Dartford warblers make impressive comeback as they reach highest ever numbers on RSPB nature reserves

Becca Smith

Monday 2 May 2022

The highest ever total number of Dartford warblers (183 pairs) have been found on RSPB nature reserves, the recently launched RSPB’s Ecology Report has revealed, bouncing back from near extinction in the 1960s.

  • The amber listed bird previously suffered from a population crash in the 1960s, leaving just a few pairs in Dorset and the species on the brink of extinction here in the UK.
  • Thanks to their comeback they can now be spotted on heathland sites including RSPB Minsmere in Suffolk and RSPB Arne in Dorset.

Dartford warblers have made an impressive comeback, the recently launched RSPB Ecology Report has revealed, as the highest ever number of the birds found on RSPB nature reserves has been recorded.

The lowland heathland dwelling bird, which relies on the habitat’s dense gorse, is particularly sensitive to cold weather and has previously suffered as a result of harsh winters. Dwindling down to just a handful of pairs in Dorset during a population crash in the 1960s, Dartford warblers were at real risk of extinction from the UK just 60 years ago. However, thanks to concerted conservation efforts to create and restore heathland, and a series of milder winters, the bird fared well on the RSPB’s nature reserves in 2021, with numbers totalling 183 pairs.

Notable numbers of the birds were found at RSPB Minsmere on the Suffolk coast, which celebrated its 75th anniversary as an RSPB nature reserve last week. Increasing from 2019’s survey results, which found 23 pairs on the nature reserve, 2021’s surveys counted an impressive 37 pairs of Dartford warblers calling RSPB Minsmere home.

Mel Kemp, the warden at RSPB Minsmere, oversaw the heathland restoration at the site, including across 17 hectares of ex-coniferous plantation, and is delighted with the outcome: “We have seen a steady increase in the number of Dartford warblers, alongside other species relying on heathland habitats such as nightjar. All the hard work of restoring this habitat has really paid off.”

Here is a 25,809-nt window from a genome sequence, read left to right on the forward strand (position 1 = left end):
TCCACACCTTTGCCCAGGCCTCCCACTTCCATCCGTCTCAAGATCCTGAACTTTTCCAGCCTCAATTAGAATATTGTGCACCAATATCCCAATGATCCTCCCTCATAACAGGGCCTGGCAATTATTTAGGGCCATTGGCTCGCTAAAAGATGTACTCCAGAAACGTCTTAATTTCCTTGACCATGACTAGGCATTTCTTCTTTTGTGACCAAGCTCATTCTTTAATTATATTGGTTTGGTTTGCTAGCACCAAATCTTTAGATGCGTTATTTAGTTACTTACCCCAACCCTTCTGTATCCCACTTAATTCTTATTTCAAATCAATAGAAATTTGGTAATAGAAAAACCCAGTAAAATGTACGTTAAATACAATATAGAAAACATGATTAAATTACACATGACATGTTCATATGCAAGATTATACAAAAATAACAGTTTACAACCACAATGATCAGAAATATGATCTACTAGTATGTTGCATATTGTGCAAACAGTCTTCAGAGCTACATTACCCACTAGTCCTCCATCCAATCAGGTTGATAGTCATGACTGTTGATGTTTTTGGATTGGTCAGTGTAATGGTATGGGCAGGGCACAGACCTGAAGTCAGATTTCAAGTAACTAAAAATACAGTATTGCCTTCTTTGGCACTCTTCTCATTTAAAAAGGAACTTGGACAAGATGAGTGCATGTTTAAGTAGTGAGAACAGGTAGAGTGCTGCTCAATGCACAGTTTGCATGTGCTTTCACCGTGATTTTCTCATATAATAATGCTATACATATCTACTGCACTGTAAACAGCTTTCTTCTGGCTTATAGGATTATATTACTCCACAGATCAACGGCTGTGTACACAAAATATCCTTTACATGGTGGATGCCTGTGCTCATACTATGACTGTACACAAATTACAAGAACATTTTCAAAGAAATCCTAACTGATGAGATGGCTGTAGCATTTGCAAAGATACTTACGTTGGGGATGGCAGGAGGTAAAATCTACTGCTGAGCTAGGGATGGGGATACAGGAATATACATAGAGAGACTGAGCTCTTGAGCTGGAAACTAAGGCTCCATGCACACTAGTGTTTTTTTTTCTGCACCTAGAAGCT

Despite their gradually increasing numbers, Dartford warblers are still considered an amber listed species in terms of conservation status. Thankfully, the RSPB’s lowland heathland nature reserves provide the perfect conditions for these long-tailed warblers, with the male slate grey and chestnut birds often spotted singing from the tops of gorse bushes in April and May sunshine, hoping to attract a mate.

As well as being the perfect singing platform, gorse is a tightly packed, spikey shrub that provides a safe nesting place and hunting ground for the bird which specialises in picking spiders and caterpillars from their hiding places.

Talking about the species and its growth across the UK, Mel continued: “Dartford Warblers are a fantastic bird to see on our nature reserves and beyond, and we are fortunate enough to have growing numbers of them here in the UK.

As climate change puts pressure on the areas Dartford warblers can call home across the globe, we must ready ourselves to become more responsible for safeguarding the future of this species as a higher percentage of the global population flock to UK heathlands.”

Heathland is one of the UK’s most threatened homes for nature. While supporting a range of wildlife from birds and mammals to insects, reptiles and amphibians, here in the UK 80% of our heathland has been lost since the 1800s due to land-use change.

Rare birds like woodlark and nightjar also nest on heathland sites, which are often popular places to walk, cycle, horse ride and picnic too. By keeping yourself and your animals to footpaths, you can help to keep chicks safe. Fire risk can also be very high on heathlands, so pack a picnic rather than a BBQ and take any litter home.

Mel continues: “Increased responsibility for the Dartford warbler population means we need to continue to restore, manage and protect the heathland we have left here in the UK to best ensure the future of not just this species, but many others too.

With 13% of species that depend on our heathlands and grasslands now at risk of being lost from the UK, our conservation and monitoring work, as captured in the RSPB Ecology Report, has never been more important in the face of the Nature and Climate Emergency.”

Dartford warblers can be found on RSPB nature reserves including:
RSPB Arne, Dorset
RSPB Aylesbeare Common, Devon
RSPB Broadwater Warren, Kent
RSPB Farnham Heath, Surrey (which celebrates its 20th Anniversary this year)
RSPB Hazeley Heath, Hampshire (which celebrates its 10th Anniversary this year)
RSPB Minsmere, Suffolk (which celebrated its 75th Anniversary on 25 April this year)

 

Image: a Dartford warbler perches on heathland at RSPB Arne, Dorset. Credit: Ben Hall, rspb-images.com

Tagged with: Topic: Birds Topic: Conservation Topic: Reserves Topic: Wildlife